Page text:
Arrival of the Baby-Boom generation has created an unparalleled urgency for understanding and expanding our national geriatric medical service offerings. Within the next decade it is expected that our 60+ Population will more than quadruple [Census 2000].

The effect of this demographic shift will place additional pressure on healthcare providers-it is noted that Geriatric Specialists are already in short supply. Utilization of healthcare services and their associated cost will not only increase as healthcare inflation outpaces overall inflation, but will disproportionately increase as seniors take advantage of an expanding array of new technologies for managing chronic illness and promoting active lifestyles.

Provider reimbursement, changing Medicare and Medicaid regulations and uncertainty of our present Social Security and Healthcare funding add to the concern.

The Geriatric Working Group, formed under the IEEE-USA's Medical Technology Policy Committee, believes:

-- New incentives are needed to encourage physicians to enter Geriatric Care Specialization (technological offered efficiencies, financial incentives, regulatory changes);

-- Information technologies with enhanced communication capabilities need to be incorporated into patient care management;

-- Remote sensing should be utilized to promote efficient and effective patient management between office visits and encourage adoption of home self-care management programs, and

-- Payment methodologies and staff training need to be made more effective through the incorporation of innovative technological enhancements to current systems that support geriatric care.

As scientists, engineers and technologists, we believe that use of information technologies, combined with enhanced communication capabilities and use of remote biomedical monitoring can promote cost effective care management and improve patient safety.


The Geriatrics Working Group is holding a one-day symposium on June 4 in Washington, DC. The objective of the symposium is to improve the role of computer, communication and other electronic technologies to improve the quality and cost-efficiency of geriatric care.

Workshop Themes

The growth in the geriatric population--those who qualify for Medicare by age or disability-- threatens cost increases the nation can ill afford. Information Technology, which includes both computer and communications technologies, are considered to offer the ability to improve patient outcomes while restraining overall healthcare cost increases. Support from the workshop panels illustrating this potential benefit is anticipated. Optimizing the use of the technological innovations introduced by our select panelists will require modification of our payment and staff training systems. These issues will be requested for discussion among panelists and attendees.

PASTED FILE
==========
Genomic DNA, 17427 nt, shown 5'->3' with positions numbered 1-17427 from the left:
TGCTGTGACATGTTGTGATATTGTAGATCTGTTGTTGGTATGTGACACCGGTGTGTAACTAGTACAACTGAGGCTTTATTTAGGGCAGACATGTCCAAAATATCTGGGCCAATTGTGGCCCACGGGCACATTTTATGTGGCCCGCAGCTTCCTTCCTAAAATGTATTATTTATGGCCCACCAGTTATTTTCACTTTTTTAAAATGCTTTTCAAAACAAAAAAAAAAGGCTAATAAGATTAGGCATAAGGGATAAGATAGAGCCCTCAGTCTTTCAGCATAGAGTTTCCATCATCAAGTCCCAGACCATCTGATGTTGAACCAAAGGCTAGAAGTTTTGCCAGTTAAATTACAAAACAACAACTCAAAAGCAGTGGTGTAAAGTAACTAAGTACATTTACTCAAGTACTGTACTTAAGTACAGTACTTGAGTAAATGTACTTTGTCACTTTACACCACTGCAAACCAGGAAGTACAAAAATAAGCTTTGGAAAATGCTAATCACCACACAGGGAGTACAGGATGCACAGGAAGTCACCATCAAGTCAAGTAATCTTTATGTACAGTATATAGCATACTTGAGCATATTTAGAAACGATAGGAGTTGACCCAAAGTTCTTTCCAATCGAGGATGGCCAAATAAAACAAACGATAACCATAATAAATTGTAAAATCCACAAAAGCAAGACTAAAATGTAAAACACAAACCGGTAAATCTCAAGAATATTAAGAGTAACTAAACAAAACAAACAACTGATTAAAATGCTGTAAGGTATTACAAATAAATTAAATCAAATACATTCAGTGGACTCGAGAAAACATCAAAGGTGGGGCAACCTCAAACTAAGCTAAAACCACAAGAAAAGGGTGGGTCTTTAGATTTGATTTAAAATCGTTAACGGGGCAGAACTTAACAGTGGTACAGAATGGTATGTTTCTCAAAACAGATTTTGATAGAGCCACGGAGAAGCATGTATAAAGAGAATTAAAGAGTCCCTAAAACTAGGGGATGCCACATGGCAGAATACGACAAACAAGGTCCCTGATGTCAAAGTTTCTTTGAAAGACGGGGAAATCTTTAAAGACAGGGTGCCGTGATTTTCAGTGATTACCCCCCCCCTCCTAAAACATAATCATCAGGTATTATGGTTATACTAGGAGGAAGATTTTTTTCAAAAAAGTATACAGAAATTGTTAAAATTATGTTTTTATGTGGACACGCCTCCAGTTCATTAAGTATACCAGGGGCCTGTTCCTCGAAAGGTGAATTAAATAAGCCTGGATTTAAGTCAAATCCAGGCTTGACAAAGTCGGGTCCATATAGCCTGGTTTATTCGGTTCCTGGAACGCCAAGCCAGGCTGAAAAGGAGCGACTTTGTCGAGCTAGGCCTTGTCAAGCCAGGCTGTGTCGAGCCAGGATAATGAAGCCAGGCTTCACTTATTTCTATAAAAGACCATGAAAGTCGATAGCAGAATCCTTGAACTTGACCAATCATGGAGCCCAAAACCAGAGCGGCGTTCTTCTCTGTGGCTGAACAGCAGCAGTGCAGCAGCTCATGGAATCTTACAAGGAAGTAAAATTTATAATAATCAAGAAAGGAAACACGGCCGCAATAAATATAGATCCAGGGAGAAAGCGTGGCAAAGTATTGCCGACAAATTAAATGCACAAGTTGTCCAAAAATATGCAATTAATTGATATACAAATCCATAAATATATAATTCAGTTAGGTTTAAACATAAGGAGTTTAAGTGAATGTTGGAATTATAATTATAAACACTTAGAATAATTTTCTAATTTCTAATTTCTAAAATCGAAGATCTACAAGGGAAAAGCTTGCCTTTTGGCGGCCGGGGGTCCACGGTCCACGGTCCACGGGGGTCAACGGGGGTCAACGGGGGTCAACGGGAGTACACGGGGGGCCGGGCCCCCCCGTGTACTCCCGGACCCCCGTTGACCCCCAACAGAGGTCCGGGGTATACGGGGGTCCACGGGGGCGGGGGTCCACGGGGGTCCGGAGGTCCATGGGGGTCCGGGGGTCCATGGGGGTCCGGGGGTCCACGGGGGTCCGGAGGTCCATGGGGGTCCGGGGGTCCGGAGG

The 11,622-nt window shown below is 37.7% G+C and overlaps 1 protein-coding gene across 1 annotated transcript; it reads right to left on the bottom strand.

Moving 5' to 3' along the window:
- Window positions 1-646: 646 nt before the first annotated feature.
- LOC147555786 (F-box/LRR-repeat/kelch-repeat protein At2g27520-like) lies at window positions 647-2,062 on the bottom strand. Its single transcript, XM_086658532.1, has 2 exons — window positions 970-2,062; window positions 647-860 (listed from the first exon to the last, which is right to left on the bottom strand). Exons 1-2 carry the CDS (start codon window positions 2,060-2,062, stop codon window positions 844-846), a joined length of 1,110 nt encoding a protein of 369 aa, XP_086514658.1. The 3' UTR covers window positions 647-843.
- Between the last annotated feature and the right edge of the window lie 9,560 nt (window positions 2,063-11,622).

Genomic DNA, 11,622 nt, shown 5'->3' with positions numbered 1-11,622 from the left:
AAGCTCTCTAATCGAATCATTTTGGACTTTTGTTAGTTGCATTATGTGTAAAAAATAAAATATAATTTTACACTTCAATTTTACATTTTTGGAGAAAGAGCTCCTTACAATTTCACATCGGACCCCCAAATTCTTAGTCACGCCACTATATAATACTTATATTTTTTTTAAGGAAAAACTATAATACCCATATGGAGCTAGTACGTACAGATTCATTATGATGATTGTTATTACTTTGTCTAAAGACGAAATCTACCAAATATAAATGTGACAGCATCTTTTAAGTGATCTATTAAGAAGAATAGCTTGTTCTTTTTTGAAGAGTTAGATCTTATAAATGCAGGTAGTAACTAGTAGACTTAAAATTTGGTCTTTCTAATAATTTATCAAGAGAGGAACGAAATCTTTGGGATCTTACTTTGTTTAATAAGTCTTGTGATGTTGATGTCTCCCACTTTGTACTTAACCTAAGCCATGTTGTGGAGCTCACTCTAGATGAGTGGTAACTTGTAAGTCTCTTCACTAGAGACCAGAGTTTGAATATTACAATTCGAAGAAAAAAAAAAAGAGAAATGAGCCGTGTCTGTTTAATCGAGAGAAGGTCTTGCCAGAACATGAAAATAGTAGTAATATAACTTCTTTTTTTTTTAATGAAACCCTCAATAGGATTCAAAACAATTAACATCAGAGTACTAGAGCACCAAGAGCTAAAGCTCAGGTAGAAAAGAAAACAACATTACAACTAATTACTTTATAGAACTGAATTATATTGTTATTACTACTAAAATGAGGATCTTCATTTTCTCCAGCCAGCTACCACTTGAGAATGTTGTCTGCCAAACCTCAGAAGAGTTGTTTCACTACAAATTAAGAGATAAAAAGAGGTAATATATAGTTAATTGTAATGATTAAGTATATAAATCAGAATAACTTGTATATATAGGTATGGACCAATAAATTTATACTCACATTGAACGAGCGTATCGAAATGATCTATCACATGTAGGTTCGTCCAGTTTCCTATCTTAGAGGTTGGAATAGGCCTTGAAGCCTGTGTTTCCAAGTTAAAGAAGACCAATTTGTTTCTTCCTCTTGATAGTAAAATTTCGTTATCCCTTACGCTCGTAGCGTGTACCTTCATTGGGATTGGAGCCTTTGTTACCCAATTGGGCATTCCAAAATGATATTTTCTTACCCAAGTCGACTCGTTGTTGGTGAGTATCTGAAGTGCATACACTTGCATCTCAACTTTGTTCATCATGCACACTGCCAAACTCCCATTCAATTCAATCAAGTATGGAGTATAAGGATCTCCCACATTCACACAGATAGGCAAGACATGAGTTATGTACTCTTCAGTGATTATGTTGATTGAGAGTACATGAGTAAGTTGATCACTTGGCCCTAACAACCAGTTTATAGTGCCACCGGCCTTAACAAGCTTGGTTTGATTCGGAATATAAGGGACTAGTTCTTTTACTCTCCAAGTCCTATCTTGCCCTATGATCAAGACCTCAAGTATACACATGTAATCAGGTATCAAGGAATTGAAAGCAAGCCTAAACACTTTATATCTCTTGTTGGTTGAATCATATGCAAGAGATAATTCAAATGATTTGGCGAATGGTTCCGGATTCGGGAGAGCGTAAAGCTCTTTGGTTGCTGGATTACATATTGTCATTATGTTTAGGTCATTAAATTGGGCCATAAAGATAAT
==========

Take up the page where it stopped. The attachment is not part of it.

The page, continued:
Panel participants will be asked to deliberate the issues above and allocate time to the panelists to:

-- Quantify the limitations they see in geriatric care

-- Identify strengths and weaknesses in the national geriatric care system and where found lacking, propose technical, legislative, or regulatory approaches for improving the efficiency and reducing costs for services

-- Identify technology alternatives for institutional care

-- Identify needed R&D

-- Address possible technological and policy-related means to assist in medically serving those with chronic illness and those whose access to medical services is limited by age-related handicaps

-- Identify the potential effect of the increasing shift to private insurance for seniors

-- Discuss the potential for home-grown technology applications vs. that available from overseas sources

-- Identify public policies aimed at offering incentives to those in the medical and public health services to focus on the geriatric issues and solutions

-- Identify the "Big Brother" Implications.

Workshop Report

The symposium findings and recommendations will be compiled in a single scientifically based report for legislators, policy experts and regulators to utilize during their deliberations that will identify the void in serving the healthcare needs of our aging population and will provide insight into how information technology, legislative and regulatory initiatives, and medical training and education changes can be applied to help fill the voids. The report will focus on the greatest opportunities for improvement, technology applications, public policy, and recommendations aimed at supporting a unified national home health care agenda.

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. Copyright 2004 IEEE

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